In the first match, Sameer was down 0-2, then he was up 10-5 match point in the fifth – but lost six straight! The killer was at 10-9, when he absolutely ripped what should have been a winner, but somehow it came back, an unreturnable block. Down match point twice, he managed to win, I think 14-12 in the fifth! In another match, Darwin lost the first two games and was down 3-7 in the third. He’d been playing almost completely defensively. After a timeout, he went back and attacked, and won that game 11-8 (an 8-1 run), and the fourth. In the fifth he went back to pure defense, both chopping and lobbing, and was down 9-10 match point – but pulled it out, deuce in the fifth! In another match, Matt lost the first game and was down 7-10 in the next two games – but won both of them and the fourth game to win the match! In the end, Larry’s Loopers edged out TeamRacket, 5-4. Congrats to both teams!

USATT Pins Program

Here’s the new USATT Pins page. Make sure to click on “Eligibility Rules” and “USATT Merit Pins” so you can read about the program. I’ll likely blog about this sometime soon. Here’s their promo: “You’ve worked hard to get where you are. All these hours of practice, all the hard-fought matches – Let everyone know how far you’ve made it!” (I think it’s a great idea – but one thing that leaps out to me: the pins are color coded for each rating level. Wouldn’t it be better if they gave the rating number for each rating level attained, since that’s the whole point of it?)

Two Surprising Ways Your Brain Stops You from Winning

Here’s the article, which talks about lacking “skill experience,” and about how the brain sabotages you when you’re on the brink of victory. (I’m quoted in the article, including a link to “Larry’s Six-Month Law.”)

Actions of the USATT High Performance Committee

Here’s the report for Aug-Oct, from HPC Chair Carl Danner.

ITTF Training Camp at Lily Yip Center

Here’s the ITTF Article on the camp, held Nov. 23-28.

World Junior Championships

Here’s a write-up of it so far by Bruce Liu. Here’s the official website with results, articles, pictures, and videos. The event is taking place in Rabat, Morocco, Dec. 1-8. USA players are Kunal Chodri, Kanak Jha, Allen Wang, Theodore Tran, Ariel Hsing, Erica Wu, Prachi Jha, and Tina Lin.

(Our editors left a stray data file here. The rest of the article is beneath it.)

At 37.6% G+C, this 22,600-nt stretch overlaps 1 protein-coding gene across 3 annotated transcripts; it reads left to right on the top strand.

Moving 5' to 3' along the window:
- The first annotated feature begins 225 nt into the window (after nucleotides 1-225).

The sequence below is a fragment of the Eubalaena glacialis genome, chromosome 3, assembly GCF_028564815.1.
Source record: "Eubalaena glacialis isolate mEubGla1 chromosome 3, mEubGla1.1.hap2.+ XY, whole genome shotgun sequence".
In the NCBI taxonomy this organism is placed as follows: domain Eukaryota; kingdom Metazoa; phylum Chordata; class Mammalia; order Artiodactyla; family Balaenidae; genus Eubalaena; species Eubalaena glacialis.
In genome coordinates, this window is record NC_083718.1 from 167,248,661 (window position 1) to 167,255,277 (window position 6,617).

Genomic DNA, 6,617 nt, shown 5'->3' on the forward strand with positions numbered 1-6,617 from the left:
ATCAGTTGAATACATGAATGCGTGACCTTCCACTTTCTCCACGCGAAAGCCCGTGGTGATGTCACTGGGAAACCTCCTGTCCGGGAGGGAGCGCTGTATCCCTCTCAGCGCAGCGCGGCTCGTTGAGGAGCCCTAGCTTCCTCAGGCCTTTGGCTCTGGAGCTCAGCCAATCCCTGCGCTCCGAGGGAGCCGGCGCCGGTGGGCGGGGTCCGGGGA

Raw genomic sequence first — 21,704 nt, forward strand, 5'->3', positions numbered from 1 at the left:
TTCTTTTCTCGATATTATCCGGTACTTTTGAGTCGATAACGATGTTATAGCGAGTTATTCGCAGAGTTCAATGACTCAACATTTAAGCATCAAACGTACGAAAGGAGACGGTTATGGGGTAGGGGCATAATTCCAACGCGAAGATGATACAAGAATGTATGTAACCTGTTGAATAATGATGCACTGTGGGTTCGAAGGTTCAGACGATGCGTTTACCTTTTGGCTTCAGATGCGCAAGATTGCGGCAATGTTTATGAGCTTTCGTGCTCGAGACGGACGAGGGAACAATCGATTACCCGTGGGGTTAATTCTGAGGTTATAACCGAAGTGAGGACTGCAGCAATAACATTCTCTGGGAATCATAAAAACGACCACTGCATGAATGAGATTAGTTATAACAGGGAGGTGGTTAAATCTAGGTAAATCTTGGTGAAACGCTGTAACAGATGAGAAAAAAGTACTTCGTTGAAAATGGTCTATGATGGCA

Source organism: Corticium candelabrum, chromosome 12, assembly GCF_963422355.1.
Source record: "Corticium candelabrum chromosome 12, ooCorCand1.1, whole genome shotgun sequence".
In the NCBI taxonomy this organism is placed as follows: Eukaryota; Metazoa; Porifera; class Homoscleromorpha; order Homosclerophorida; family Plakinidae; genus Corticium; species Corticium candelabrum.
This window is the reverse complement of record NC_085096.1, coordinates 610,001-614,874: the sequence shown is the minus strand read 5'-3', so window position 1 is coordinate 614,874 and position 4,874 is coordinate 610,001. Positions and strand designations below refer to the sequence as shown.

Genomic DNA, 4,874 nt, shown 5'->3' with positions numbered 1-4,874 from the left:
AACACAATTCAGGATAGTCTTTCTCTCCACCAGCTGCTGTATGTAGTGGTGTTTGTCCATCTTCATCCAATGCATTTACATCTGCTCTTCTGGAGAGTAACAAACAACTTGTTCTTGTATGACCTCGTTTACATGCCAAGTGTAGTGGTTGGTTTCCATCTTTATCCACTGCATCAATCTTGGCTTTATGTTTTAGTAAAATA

The Health Benefits of Table Tennis

Here’s the article. Sections include: Great physical exercise yet gentle on the body; Improved reflexes, balance, and coordination; Table tennis is the world’s best brain sport; Social bonding and fun at any age or level; and Fight obesity.

Last World Junior Championships for Ariel Hsing

Here’s the ITTF article.

National Collegiate Table Tennis Newsletter

Here’s the November issue.

Interview with Ulf “Tickan” Carlsson

Here’s the ITTF video interview (13:58) with the former World Doubles and Team Champion, where he talks about his career, coaching, and talent identification.

Fan Zhendong Forehand Training

Here’s the video (1:55). Watch how he moves his feet.

Saive and the Pope

Here’s a picture of Belgium star Jean-Michel Saive shaking hands with Pope Francis in Vatican City.

Indians and Pilgrims Paddle

In honor of Thanksgiving last week, here’s a paddle that commemorates the first Thanksgiving. Hopefully this led to centuries of good will between these two peoples.

Xu Xin Between Legs Shot

Here’s the video (15 sec).

World’s Most Incredible Trick Shots

Here’s the video (4:05). It’s a compilation of all the trick shots from the ITTF Trick Shot Competition (plus a few failed attempts).

Action-Packed Blindfold Table Tennis!

This video is hilarious. It’s blindfold table tennis at its best, including under legs and behind-the-back shots, all in rapid sequence. The video repeats after about ten seconds or so. This is how table tennis should be played - and of course it’s all real!

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March 18, 2013

Tip of the Week

Dummy Loops.

$16,700 Cary Cup Championships

It's been a long journey. I left for the Cary Cup Championships in North Carolina, five hours drive away last Thursday morning, going down with Tim Boggan, who drove down from New York. (After the tournament he and his wife, who met him there on Sunday, go on vacation in various locations down there.) Tim had some early problems in that his credit card stopped working, most likely because he was suddenly using it in Maryland, Virginia, and North Carolina, when he usually uses it in New York. But he's traveled extensively, using the credit card all over, and he said this had never happened. I had to put his hotel room for the first night on my credit card.